When talking purely about supply of materials, volume does count. Most manufacturing plants operate under capacity these days, so ramping up is easy, and many manufacturers will do so at an attractive price for additional marginal income. Greater volume spreads their overhead costs and boosts their purchasing power. Likewise, any distributor or local supplier set up to deliver materials in quantity usually can deliver more volume without much pain.

For a vivid demonstration of this, simply pick the next five panel trucks that arrive on one of your sites. They will average about 75% empty. What does that tell you? So here, the nationals should have an advantage. If they buy 10,000 faucets versus the small builder’s 500, they get a better price, don’t they? It turns out to be a curious question because local and regional builders consistently tell me that they buy just as well as the nationals. They don’t feel they are at a disadvantage at all. The bottom line: A couple of percentage points on fixtures or carpets aren’t a huge factor in the overall equation.

Advantage: Nationals for materials (maybe!), Locals/ Regionals for labor

Supplier/Trade Relationships

Where I see the major difference these days is in relationships, and I really hope the large national builders will read this and pay attention because few of them get this point and its implications. Generally, local and regional builders develop and maintain much stronger, more productive relationships with suppliers and trades than do national builders. The result is that local and regional builders often get first pick of the best trades and the best crews as well as significant additional "total cost/highest value" benefits.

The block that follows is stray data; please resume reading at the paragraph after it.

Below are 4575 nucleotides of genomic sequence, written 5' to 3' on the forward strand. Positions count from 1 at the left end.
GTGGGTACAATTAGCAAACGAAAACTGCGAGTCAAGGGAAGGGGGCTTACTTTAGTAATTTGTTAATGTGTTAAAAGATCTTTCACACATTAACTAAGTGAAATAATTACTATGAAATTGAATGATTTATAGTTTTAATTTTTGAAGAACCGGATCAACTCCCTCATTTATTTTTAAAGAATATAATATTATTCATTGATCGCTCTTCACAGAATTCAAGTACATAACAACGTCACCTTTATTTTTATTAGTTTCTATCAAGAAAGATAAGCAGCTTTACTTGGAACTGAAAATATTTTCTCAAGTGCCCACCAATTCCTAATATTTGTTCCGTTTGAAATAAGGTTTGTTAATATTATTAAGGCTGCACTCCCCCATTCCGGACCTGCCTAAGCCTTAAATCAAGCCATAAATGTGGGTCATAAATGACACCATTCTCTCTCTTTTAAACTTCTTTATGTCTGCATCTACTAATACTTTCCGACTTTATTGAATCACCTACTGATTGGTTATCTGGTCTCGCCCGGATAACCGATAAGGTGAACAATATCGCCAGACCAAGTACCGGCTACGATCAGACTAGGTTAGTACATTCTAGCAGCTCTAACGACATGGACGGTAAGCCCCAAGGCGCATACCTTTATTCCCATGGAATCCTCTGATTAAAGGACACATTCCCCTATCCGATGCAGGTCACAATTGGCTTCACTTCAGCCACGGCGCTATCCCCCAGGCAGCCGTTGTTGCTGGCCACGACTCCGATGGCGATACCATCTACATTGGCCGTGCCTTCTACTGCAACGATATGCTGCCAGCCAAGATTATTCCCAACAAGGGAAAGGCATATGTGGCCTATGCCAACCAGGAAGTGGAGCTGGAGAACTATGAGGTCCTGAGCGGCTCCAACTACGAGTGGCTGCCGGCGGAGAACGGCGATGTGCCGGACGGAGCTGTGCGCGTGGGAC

This factor can add up to significant advantages in total cost to the builder. The nickel a sheet or dime a square foot that your hard-line negotiating strategy won can be lost 10 times over in quality, rework, warranty service, disappointed customers, lawsuits, etc. Further, the value added in terms of product and process improvement, trade-to-trade cooperation, training for your people, co-marketing strategies, etc., that you want and need (if you're smart) won't be forthcoming from your suppliers and trades. You don't get it without strong relationships built on trust.

Unfortunately, strained relationships and the lack of trust between builders and their suppliers and trades are still prevalent. I have written about this ad nauseam, so I won't belabor the point beyond this - the "my way or the highway" philosophy is just dumb. It's self-defeating. Any short-term gains are paid back in the negative many times over.